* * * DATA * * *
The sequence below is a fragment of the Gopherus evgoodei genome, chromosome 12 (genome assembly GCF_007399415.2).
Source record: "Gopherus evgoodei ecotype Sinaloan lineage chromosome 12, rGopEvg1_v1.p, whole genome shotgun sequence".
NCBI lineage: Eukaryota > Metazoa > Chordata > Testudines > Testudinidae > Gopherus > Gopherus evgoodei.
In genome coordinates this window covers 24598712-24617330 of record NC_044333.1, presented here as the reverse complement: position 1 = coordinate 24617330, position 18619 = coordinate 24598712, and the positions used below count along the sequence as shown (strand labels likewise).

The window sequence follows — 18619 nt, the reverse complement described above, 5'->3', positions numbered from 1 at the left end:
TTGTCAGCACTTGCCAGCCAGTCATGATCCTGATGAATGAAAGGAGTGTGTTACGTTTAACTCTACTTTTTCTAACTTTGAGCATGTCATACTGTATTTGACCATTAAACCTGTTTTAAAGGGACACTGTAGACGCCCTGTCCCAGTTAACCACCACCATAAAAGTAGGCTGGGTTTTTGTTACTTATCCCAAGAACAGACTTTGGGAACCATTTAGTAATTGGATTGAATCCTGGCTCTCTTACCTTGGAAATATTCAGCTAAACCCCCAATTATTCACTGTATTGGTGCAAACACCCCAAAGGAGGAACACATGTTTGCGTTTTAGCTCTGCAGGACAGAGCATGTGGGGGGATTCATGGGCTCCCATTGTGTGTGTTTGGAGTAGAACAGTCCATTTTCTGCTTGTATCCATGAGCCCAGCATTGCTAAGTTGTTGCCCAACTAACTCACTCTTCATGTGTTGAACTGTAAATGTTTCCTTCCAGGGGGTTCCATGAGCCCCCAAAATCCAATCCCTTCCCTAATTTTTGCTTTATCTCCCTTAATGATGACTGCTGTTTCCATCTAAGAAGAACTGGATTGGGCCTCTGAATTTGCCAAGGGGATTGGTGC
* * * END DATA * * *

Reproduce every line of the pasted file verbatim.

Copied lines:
The sequence below is a fragment of the Gopherus evgoodei genome, chromosome 12 (genome assembly GCF_007399415.2).
Source record: "Gopherus evgoodei ecotype Sinaloan lineage chromosome 12, rGopEvg1_v1.p, whole genome shotgun sequence".
NCBI lineage: Eukaryota > Metazoa > Chordata > Testudines > Testudinidae > Gopherus > Gopherus evgoodei.
In genome coordinates this window covers 24598712-24617330 of record NC_044333.1, presented here as the reverse complement: position 1 = coordinate 24617330, position 18619 = coordinate 24598712, and the positions used below count along the sequence as shown (strand labels likewise).

The window sequence follows — 18619 nt, the reverse complement described above, 5'->3', positions numbered from 1 at the left end:
TTGTCAGCACTTGCCAGCCAGTCATGATCCTGATGAATGAAAGGAGTGTGTTACGTTTAACTCTACTTTTTCTAACTTTGAGCATGTCATACTGTATTTGACCATTAAACCTGTTTTAAAGGGACACTGTAGACGCCCTGTCCCAGTTAACCACCACCATAAAAGTAGGCTGGGTTTTTGTTACTTATCCCAAGAACAGACTTTGGGAACCATTTAGTAATTGGATTGAATCCTGGCTCTCTTACCTTGGAAATATTCAGCTAAACCCCCAATTATTCACTGTATTGGTGCAAACACCCCAAAGGAGGAACACATGTTTGCGTTTTAGCTCTGCAGGACAGAGCATGTGGGGGGATTCATGGGCTCCCATTGTGTGTGTTTGGAGTAGAACAGTCCATTTTCTGCTTGTATCCATGAGCCCAGCATTGCTAAGTTGTTGCCCAACTAACTCACTCTTCATGTGTTGAACTGTAAATGTTTCCTTCCAGGGGGTTCCATGAGCCCCCAAAATCCAATCCCTTCCCTAATTTTTGCTTTATCTCCCTTAATGATGACTGCTGTTTCCATCTAAGAAGAACTGGATTGGGCCTCTGAATTTGCCAAGGGGATTGGTGC